Oh dear, oh dear, oh dear…

This is exactly the kind of mini crisis that eats away at the brand pretension of the new link up between the Conservatives and Ulster Unionists… The Reverend Robert Coulter let the multicultural cat of the bag when he criticised the appointment by the BBC of a practising Muslim as head of Religious Affairs, calling it “a juvenile gimmick”. He went on to say, “according to the Church of England 70% of the UK are Christian, 3% are Muslim yet the BBC for its head of religious broadcast appoints a Muslim”. Well, there is a point there, but it strikes me as being a little out of kilter with Cameron project.Here’s Coulter’s fuller statement:

As a Christian minister, I suppose it comes as no surprise that I find this move unacceptable. The Archbishops of Canterbury and York have already voiced their concerns about this appointment. I am speaking in this instance, however, as an elected public representative. I have no objection to muslim citizens playing their full part in our society or to equality.”

“What I am calling for is common sense. It makes no sense in a country, where 70% of people still describe themselves as Christian, to appoint a non-christian to a key religious position with as much influence as this post carries. I am sure moderate muslim leaders will be deeply concerned about this as well because it will make many UK citizens feel that they are gaining too much influence – for a faith that represents such a small percentage of the whole community. It could well lead to many people developing a more hostile attitude to muslims.”

“The BBC is pursuing a policy of gimmickry. Last year they appointed a member of the Sikh faith as the producer of their most popular and long running religious programme, Songs of Praise. Now we have a muslim as head of religious programming at the BBC. It is insulting to 70% of the people who pay their licence fee.”

“I have great respect for the journalists who work for the BBC and for their professionalism, but I sympathise with them for having to work under managers who pursue policies as silly as these.”

  • Driftwood

    From the same BBC report:

    Later a UUP spokesman clarified that Dr Coulter’s view were not party policy.

    “The UUP is a party open to people of all faiths and none. We are party that firmly believes in equality of opportunity and a party which celebrates the diversity of the modern United Kingdom,” he said.

    “In a free and open society, there cannot be religious tests to hold position in public bodies. This includes the BBC. Staff should be recruited solely on merit.”

  • New Blue

    Just to get in before the crowd.

    I personally completely deplore this comment and am very happy that a party spokesperson quickly and clearly clarified the party position.

    SAMMY (in advance) NO, this is nothing like the Tesco’s thing, there is no ambiguity in relation to the content of Coulters comments

  • Neil

    So individual UU/NF peeps can say as they please, collectively the UU/NF are whiter than white, oops, I mean beyond reproach. Or do the actions of UU/NF councillors have any impact on the party?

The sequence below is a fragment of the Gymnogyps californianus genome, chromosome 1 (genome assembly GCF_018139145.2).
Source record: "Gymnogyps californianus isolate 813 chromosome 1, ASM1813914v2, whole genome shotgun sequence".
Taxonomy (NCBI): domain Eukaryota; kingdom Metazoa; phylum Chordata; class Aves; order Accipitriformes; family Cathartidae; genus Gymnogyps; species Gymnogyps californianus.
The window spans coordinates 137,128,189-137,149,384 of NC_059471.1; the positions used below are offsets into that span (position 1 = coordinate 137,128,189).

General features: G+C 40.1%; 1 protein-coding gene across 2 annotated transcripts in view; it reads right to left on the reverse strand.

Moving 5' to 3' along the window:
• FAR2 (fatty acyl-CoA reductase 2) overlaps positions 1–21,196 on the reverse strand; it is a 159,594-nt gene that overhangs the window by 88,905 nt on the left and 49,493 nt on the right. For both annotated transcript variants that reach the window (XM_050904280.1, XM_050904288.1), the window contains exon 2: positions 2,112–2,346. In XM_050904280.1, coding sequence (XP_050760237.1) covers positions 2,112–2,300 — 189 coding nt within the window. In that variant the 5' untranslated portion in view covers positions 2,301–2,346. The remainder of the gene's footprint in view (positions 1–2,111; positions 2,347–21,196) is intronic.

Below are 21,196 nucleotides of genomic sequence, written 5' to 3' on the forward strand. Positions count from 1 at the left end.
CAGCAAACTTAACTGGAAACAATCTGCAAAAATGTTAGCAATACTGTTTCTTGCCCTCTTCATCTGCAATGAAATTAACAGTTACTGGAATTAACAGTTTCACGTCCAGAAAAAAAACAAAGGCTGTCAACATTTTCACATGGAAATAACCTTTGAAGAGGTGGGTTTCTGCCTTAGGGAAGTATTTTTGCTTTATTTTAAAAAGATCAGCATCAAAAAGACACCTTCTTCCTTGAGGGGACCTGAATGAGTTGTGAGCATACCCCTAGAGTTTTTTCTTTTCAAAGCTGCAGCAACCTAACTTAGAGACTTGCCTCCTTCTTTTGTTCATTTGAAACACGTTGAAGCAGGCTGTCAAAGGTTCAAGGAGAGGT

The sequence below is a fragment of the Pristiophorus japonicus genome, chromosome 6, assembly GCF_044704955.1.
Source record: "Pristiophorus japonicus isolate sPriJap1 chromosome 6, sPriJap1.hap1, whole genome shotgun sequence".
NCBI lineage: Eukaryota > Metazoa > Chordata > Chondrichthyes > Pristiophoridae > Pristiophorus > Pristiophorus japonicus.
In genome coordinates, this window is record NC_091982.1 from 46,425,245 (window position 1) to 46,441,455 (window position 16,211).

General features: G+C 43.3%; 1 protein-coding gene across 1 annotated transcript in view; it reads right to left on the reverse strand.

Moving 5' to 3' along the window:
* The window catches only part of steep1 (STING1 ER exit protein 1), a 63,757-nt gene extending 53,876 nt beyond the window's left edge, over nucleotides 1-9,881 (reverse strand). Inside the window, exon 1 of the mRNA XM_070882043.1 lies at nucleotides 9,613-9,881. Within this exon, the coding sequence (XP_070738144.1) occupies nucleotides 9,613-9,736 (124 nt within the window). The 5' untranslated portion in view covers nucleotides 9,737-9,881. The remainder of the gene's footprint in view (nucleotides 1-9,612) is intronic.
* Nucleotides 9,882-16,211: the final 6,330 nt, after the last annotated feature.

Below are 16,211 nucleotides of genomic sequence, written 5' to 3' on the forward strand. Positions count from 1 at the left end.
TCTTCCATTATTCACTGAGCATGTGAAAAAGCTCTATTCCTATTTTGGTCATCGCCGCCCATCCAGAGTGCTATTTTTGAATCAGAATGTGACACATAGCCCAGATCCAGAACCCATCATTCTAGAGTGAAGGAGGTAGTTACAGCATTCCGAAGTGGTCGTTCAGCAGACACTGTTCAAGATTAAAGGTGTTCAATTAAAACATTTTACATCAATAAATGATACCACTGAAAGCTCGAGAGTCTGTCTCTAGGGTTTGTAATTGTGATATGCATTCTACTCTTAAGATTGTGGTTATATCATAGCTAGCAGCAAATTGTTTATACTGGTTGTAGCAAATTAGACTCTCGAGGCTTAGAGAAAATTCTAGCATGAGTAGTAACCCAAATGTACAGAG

They might as well release a statement saying ‘none of our members who behave like asses are representing UU/NF policy, we UU/NF are good people. We love everyone equally.’

  • New Blue

    Just ghow many of these kinds of things are there going to have to be before you realise your mistake?

    They haven’t changed, they aren’t changing. The only positive change they could make is to wither and die. Do not keep giving them your support.

  • Neil

    So NB, individual UU/NF councillors can say and do as they please and it will have no impact on your view of the party as long as there’s a statement issued distancing the party?

    The UU/NF are the only party of late that have been consistently hammering out the religiously intolerant messages, but hey as long as there’s a statement everything’s hunky dory wha?

  • New Blue


    There are those who certainly don’t make it easy for those of us who are trying to move forward.

    But in politics, as in life, there are those who have personal feelings outside of the ‘party line’.

    I have already placed my condemnation on record here and would expect the party to have a ‘serious chat’ with the gentleman about his comments.

    Having said that, I will continue to support what I believe is the only option for pro-union supporters in Northern Ireland.

    ‘Vote for Change’ must come from within as well.

  • underwood

    “Well, there is a point there…”

    FFS, of course he has a point.
    It is a gimmick, and a pretty obvious one.
    Worse than that, what sort of message does this send about how a tiny minority of about 4% of the population should go about getting attention and influence for itself.
    What precisely is the “Cameron project” policy in relation to the likes of this anyway, seeing as you sneeringly referred to it?

  • Neil

    NB, fair nuff, I have to say I admire your conviction.


    How does this sound to you? BBC appoints Muslim head of religion and ethics, UU/NF representative complains. ‘All people who hold a job should be a member of the demographic that job is aimed at. So from now on all rape councillors have to have been raped, all social workers have to be socialists, and all substance abuse councillors have to be drunk/on drugs’.